21 May 2010
Biodiversity conservation in the indigenous Chimalapas region, Oaxaca, Mexico
The forests of the Santa Maria Chimalapas region, Oaxaca, Mexico are one of the most important areas for biodiversity in Mexico. Pronatura, the BirdLife Partner for Mexico, is working with local people to improve livelihoods while conserving biodiversity.
By working with two indigenous communities with rights to the lands (San Miguel and Santa Maria Chimalapas) the project established a “community conserved area” for the forests. Through negotiations with the communities a consensus was reached to conserve 2,500 ha of tropical forest in Arroyo Pato, which is part of the Santa Maria Chimalapas community. The Arroyo Pato community was provided with advice and technical assistance on sustainable forest management activities in a further 25,000 ha. This provides a sound basis for the conservation of the globally important biodiversity in this area.
A Sustainable Forest Management Plan will avoid the deforestation and gradual and consistent over-extraction of natural resources that has characterised previous patterns of use. Residents of Arroyo Pato were very active in the design of the management plan for their forest areas and will be the main stakeholders in their use and future management and decision-making.
The forest contributes directly to the economy of local communities, and the conservation and management plans produced provide a basis for sustainable development, through harvesting of forest products (timber and non-timber) in the long term. This is significant since the area is classified nationally within Mexico as highly marginal in terms of its development status. This plan promotes sustainable use while maintaining the forest cover in the long term, with all the benefits inherent to biodiversity and environmental services.
Most significant among these is water provision: “Water inflitration in the forest feeds the hydrological system that provides water not only to the communities of the whole Zoque Forest region for their own consumption, agriculture, cattle raising, forestry, etc., but also contributes greatly to the recharge of aquifers due to its location at the head of the hydrological basin. This water is used by communities, towns and cities in the Isthmus of Tehuantepec, Oaxaca and the Valley of Uxpanapa, Veracruz” (Claudia Macias Caballero, Project Manager).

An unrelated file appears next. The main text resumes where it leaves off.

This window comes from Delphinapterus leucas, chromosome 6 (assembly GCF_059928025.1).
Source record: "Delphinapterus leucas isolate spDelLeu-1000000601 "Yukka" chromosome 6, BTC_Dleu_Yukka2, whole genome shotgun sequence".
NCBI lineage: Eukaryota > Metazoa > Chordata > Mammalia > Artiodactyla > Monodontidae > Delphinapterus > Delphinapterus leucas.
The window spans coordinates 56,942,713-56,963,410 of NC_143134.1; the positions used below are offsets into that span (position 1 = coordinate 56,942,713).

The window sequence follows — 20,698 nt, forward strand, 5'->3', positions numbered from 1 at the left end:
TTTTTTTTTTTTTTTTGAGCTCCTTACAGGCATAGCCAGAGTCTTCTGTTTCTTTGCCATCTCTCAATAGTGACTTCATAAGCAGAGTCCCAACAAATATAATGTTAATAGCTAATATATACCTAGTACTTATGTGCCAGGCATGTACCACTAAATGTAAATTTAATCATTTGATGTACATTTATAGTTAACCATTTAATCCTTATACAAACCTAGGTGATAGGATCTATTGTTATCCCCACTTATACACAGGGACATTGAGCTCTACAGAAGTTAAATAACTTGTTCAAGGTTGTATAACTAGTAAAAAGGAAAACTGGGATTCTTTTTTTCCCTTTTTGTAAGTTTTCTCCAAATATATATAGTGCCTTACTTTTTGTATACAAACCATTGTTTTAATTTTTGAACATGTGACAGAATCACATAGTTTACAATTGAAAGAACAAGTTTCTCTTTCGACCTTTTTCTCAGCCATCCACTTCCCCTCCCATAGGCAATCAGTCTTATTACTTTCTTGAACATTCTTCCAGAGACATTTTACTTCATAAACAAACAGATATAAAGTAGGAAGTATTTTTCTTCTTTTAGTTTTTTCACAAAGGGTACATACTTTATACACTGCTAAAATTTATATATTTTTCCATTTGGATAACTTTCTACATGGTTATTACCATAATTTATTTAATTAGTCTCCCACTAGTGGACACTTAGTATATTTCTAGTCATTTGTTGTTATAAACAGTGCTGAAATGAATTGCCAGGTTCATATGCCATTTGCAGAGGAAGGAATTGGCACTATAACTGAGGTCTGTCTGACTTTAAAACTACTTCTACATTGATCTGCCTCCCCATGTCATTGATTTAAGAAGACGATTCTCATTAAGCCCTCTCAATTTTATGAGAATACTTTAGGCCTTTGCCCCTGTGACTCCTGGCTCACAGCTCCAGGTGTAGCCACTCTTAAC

The project and the processes it has initiated is helping to address the lack of participation in decision-making that people in the area have suffered for many years - a result of centralised decision-making and the communities’ relative isolation and distance from the regional capital of Santa Maria Chimalapas where the local authorities and decision-makers are located.
Biodiversity at Santa Maria Chimalapas
The forests of the Santa Maria Chimalapas region, Oaxaca, Mexico are one of the most important areas for biodiversity protection in Mexico. To date 3,500 species of vascular plants, and 609 species of terrestrial vertebrates (99 mammals, 220 birds, 37 reptiles, 8 amphibians and 51 fish) have been recorded. The forest plays an important role as a stop-over and wintering site for neotropical birds that breed in North America, and it hosts several species deemed to be of “extreme importance” at the continental level, such as Wood Thrush, Kentucky and Worm-eating Warblers.
22 May 2010 - International Day for Biological Diversity
This year’s International Day for Biological Diversity theme of “Biodiversity for Development and Poverty Alleviation” is a reminder of the unique contribution of biodiversity to the achievement of the Millennium Development Goals. This is one of a series of projects showcasing the BirdLife Partnerships work around the world to improve livelihoods while conserving biodiversity.
This project is part of a small grant programme managed by the BirdLife Secretariat with generous support from the Aage V. Jensen Charity Foundation.
Millions of birds have been impacted by the bushfire crisis. Over 70 bird species and subspecies have already been badly affected. Help us by donating money to our Australian Partner, BirdLife Australia.